He: The country seems to be going nuts. I've never heard so many stupid things lately.
Me: Well, bear in mind that 50% of Americans have IQs under 100.
He: Is it that high? Gee, well that explains a lot.
Wednesday, June 24. 2015
Just a few comments about Monday's post about Trainer advice. If the reader is strong, fit for most physical challenges in life and in good shape, then this is all irrelevant.
- Weight loss is mostly a separate subject from physical fitness training. Adipose tissue (fat, the revolting yellow lard that burdens your body and drives surgeons nuts by makes their scalpels greasy and slippery) is very easy to accumulate and difficult to burn off. It's like the opposite of money.
- Your energy storage consists mainly of carbs stored as sugar (glycogen - the petty cash drawer of energy) and carbs converted into sugar and then into fat if the sugar isn't burned right away (the long-term investment which is more difficult to access and burn). It's been calculated that the average Western citizen has enough stored energy to walk 600-1000 miles. A gift of evolution.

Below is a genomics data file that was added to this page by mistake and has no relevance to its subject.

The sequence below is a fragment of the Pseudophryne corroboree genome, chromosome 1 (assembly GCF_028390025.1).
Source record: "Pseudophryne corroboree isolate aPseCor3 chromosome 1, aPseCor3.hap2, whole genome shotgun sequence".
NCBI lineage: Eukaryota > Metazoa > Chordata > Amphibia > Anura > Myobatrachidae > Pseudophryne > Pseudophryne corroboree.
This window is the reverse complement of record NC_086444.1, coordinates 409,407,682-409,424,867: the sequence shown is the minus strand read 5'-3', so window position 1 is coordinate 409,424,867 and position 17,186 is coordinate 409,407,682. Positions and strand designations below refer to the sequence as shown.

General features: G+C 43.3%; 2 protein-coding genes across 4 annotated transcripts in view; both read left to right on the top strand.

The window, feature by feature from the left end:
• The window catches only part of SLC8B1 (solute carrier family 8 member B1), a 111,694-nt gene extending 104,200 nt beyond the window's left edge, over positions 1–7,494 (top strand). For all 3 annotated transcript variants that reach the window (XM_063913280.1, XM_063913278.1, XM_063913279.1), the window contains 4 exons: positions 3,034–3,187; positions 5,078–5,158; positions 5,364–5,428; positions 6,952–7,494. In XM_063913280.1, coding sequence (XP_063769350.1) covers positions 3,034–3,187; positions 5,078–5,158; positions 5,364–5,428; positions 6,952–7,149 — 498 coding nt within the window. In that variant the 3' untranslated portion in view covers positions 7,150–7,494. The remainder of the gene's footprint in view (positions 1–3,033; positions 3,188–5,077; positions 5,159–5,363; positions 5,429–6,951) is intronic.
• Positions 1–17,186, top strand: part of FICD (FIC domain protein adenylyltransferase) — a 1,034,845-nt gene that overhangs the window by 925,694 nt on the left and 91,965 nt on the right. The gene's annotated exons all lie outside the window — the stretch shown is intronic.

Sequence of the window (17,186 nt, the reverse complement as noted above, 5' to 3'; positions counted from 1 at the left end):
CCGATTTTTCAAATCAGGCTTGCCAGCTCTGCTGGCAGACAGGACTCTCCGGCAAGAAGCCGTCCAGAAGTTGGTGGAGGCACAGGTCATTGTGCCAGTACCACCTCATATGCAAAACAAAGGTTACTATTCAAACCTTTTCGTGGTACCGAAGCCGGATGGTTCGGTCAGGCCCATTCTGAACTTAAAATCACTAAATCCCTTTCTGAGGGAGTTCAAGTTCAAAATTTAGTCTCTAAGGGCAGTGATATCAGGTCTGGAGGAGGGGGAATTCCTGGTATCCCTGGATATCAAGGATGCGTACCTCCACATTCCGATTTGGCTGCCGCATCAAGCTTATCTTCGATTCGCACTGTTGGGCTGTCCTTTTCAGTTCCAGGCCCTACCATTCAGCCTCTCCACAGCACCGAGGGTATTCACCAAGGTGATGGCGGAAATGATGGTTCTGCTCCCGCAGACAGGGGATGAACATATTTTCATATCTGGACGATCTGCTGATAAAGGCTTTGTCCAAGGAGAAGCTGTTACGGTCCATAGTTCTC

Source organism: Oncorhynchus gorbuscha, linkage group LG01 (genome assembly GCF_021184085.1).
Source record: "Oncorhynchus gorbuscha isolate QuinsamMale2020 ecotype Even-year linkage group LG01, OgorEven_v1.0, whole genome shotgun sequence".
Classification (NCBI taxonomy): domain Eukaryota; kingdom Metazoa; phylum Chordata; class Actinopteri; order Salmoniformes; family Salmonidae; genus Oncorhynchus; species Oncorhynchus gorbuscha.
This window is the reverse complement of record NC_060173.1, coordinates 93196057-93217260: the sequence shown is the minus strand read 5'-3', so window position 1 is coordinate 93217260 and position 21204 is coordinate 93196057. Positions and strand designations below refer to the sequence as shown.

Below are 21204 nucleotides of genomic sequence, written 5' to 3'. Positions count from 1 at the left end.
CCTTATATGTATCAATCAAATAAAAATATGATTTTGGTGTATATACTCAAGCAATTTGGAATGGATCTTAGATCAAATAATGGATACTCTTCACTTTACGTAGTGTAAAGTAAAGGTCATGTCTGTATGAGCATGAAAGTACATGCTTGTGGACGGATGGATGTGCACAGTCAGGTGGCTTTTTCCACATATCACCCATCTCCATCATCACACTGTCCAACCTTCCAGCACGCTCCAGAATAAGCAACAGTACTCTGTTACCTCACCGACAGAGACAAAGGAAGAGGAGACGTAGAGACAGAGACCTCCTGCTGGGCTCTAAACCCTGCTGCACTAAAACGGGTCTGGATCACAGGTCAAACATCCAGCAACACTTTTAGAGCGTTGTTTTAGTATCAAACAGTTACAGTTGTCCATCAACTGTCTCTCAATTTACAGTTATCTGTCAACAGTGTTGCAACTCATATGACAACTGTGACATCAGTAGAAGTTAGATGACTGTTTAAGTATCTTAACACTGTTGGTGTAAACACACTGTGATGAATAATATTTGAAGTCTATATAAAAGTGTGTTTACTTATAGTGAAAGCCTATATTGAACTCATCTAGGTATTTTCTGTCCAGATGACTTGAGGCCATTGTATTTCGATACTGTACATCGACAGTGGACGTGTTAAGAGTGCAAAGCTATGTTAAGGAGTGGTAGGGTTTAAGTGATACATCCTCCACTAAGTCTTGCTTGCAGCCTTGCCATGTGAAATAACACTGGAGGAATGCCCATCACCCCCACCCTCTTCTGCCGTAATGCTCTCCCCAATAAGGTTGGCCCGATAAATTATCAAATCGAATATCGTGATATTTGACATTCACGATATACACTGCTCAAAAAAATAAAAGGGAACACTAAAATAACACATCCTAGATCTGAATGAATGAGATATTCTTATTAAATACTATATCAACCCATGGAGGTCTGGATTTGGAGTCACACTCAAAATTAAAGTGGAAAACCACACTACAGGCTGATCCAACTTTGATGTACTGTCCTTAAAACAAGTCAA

- To burn fat as fuel, you have to restrict sugar (ie, carbs). The resulting condition is known as ketosis, and can make your breath smell funny. It is thought that your body can speed up its ability to mobilize fat as an energy source, when carb-limited.
- There is a myth about good carbs and bad carbs. This really only applies to diabetics. All dietary carbs are converted to sugar, even potatoes. That's why all the talk about dietary sugar itself is nonsense. We've all seen people have a Splenda in their coffee with their whole wheat bagel. Are you kidding me? A little sugar is 10 calories and the bagel is 300 calories. Many people do not understand that all carbs become sugar during digestion.